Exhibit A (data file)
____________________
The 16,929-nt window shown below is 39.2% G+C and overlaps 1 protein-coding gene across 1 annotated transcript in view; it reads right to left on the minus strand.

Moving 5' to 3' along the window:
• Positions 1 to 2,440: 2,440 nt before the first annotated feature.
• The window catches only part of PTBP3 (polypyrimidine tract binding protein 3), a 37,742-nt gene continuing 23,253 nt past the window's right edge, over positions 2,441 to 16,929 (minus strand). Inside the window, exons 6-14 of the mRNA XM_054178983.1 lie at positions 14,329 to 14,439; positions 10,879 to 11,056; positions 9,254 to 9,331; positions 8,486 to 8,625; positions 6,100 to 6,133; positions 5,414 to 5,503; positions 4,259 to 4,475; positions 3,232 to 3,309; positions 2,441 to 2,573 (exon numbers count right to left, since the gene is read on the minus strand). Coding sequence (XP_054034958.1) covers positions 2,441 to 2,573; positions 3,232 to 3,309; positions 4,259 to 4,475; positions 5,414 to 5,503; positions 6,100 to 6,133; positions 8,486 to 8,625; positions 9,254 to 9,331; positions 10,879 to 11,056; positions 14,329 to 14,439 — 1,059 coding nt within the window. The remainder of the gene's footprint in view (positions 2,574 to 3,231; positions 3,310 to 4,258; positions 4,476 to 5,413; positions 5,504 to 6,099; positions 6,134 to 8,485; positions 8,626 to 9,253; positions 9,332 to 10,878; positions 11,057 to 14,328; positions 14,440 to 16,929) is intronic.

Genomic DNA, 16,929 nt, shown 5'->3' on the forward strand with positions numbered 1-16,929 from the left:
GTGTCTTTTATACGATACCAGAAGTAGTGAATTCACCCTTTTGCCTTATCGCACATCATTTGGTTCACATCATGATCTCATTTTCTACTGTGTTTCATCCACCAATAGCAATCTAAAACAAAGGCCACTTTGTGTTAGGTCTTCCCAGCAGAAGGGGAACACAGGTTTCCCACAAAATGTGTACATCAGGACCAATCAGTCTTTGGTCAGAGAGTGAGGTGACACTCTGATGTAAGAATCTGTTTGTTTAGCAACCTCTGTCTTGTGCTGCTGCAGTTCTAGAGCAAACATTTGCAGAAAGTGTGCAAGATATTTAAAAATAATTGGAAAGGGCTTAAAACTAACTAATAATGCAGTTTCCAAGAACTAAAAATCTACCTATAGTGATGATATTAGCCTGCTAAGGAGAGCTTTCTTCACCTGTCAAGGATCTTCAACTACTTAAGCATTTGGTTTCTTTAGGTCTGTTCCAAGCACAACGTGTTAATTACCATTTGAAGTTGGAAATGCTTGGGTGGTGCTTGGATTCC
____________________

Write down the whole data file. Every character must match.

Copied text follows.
The 16,929-nt window shown below is 39.2% G+C and overlaps 1 protein-coding gene across 1 annotated transcript in view; it reads right to left on the minus strand.

Moving 5' to 3' along the window:
• Positions 1 to 2,440: 2,440 nt before the first annotated feature.
• The window catches only part of PTBP3 (polypyrimidine tract binding protein 3), a 37,742-nt gene continuing 23,253 nt past the window's right edge, over positions 2,441 to 16,929 (minus strand). Inside the window, exons 6-14 of the mRNA XM_054178983.1 lie at positions 14,329 to 14,439; positions 10,879 to 11,056; positions 9,254 to 9,331; positions 8,486 to 8,625; positions 6,100 to 6,133; positions 5,414 to 5,503; positions 4,259 to 4,475; positions 3,232 to 3,309; positions 2,441 to 2,573 (exon numbers count right to left, since the gene is read on the minus strand). Coding sequence (XP_054034958.1) covers positions 2,441 to 2,573; positions 3,232 to 3,309; positions 4,259 to 4,475; positions 5,414 to 5,503; positions 6,100 to 6,133; positions 8,486 to 8,625; positions 9,254 to 9,331; positions 10,879 to 11,056; positions 14,329 to 14,439 — 1,059 coding nt within the window. The remainder of the gene's footprint in view (positions 2,574 to 3,231; positions 3,310 to 4,258; positions 4,476 to 5,413; positions 5,504 to 6,099; positions 6,134 to 8,485; positions 8,626 to 9,253; positions 9,332 to 10,878; positions 11,057 to 14,328; positions 14,440 to 16,929) is intronic.

Genomic DNA, 16,929 nt, shown 5'->3' on the forward strand with positions numbered 1-16,929 from the left:
GTGTCTTTTATACGATACCAGAAGTAGTGAATTCACCCTTTTGCCTTATCGCACATCATTTGGTTCACATCATGATCTCATTTTCTACTGTGTTTCATCCACCAATAGCAATCTAAAACAAAGGCCACTTTGTGTTAGGTCTTCCCAGCAGAAGGGGAACACAGGTTTCCCACAAAATGTGTACATCAGGACCAATCAGTCTTTGGTCAGAGAGTGAGGTGACACTCTGATGTAAGAATCTGTTTGTTTAGCAACCTCTGTCTTGTGCTGCTGCAGTTCTAGAGCAAACATTTGCAGAAAGTGTGCAAGATATTTAAAAATAATTGGAAAGGGCTTAAAACTAACTAATAATGCAGTTTCCAAGAACTAAAAATCTACCTATAGTGATGATATTAGCCTGCTAAGGAGAGCTTTCTTCACCTGTCAAGGATCTTCAACTACTTAAGCATTTGGTTTCTTTAGGTCTGTTCCAAGCACAACGTGTTAATTACCATTTGAAGTTGGAAATGCTTGGGTGGTGCTTGGATTCC